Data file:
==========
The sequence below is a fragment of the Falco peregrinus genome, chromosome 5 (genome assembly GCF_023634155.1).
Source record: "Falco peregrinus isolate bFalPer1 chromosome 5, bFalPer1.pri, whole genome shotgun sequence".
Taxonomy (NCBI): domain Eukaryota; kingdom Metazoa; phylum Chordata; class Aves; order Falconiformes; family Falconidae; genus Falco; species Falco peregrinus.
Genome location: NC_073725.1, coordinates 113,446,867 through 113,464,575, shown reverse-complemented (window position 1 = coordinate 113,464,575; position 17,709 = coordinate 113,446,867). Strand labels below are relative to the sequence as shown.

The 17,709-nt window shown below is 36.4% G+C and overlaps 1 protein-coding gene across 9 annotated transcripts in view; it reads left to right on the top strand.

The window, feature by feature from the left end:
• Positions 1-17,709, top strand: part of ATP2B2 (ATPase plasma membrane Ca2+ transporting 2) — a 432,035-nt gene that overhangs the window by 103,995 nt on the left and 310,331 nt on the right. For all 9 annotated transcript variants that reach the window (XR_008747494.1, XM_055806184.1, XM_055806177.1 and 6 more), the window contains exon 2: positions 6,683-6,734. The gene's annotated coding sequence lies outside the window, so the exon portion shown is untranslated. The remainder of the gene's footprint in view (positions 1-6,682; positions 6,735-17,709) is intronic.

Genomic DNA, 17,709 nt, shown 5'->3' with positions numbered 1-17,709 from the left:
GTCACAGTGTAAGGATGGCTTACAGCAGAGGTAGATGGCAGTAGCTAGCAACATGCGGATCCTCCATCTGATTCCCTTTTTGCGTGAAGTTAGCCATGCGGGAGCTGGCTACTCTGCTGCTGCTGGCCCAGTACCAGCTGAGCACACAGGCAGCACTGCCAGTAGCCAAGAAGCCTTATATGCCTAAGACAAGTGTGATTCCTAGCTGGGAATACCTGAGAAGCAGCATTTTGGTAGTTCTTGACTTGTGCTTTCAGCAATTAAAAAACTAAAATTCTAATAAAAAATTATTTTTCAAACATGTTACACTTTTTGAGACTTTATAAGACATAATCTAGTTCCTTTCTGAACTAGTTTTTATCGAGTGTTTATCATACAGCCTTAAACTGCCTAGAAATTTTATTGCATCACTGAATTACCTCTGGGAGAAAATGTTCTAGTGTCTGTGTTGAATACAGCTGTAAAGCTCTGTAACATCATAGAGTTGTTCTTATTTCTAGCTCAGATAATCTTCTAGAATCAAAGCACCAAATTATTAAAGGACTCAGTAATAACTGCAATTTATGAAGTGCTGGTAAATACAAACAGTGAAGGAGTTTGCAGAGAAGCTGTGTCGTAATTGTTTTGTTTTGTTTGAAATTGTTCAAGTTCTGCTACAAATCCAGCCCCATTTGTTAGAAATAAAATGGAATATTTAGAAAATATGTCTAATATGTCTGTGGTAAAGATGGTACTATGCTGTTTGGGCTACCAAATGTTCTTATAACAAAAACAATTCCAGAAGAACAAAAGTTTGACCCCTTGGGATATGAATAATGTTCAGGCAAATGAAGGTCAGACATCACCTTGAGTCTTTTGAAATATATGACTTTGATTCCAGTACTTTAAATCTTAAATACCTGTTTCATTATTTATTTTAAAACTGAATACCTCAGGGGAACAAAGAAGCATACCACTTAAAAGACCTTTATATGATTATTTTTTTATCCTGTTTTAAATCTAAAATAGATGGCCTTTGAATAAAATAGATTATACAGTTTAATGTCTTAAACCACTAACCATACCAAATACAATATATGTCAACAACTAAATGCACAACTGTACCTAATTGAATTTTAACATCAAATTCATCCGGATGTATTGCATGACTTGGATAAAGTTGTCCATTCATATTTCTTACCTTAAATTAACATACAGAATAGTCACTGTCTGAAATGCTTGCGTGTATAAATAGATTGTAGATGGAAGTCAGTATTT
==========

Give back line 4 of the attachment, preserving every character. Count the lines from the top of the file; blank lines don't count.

Genome location: NC_073725.1, coordinates 113,446,867 through 113,464,575, shown reverse-complemented (window position 1 = coordinate 113,464,575; position 17,709 = coordinate 113,446,867). Strand labels below are relative to the sequence as shown.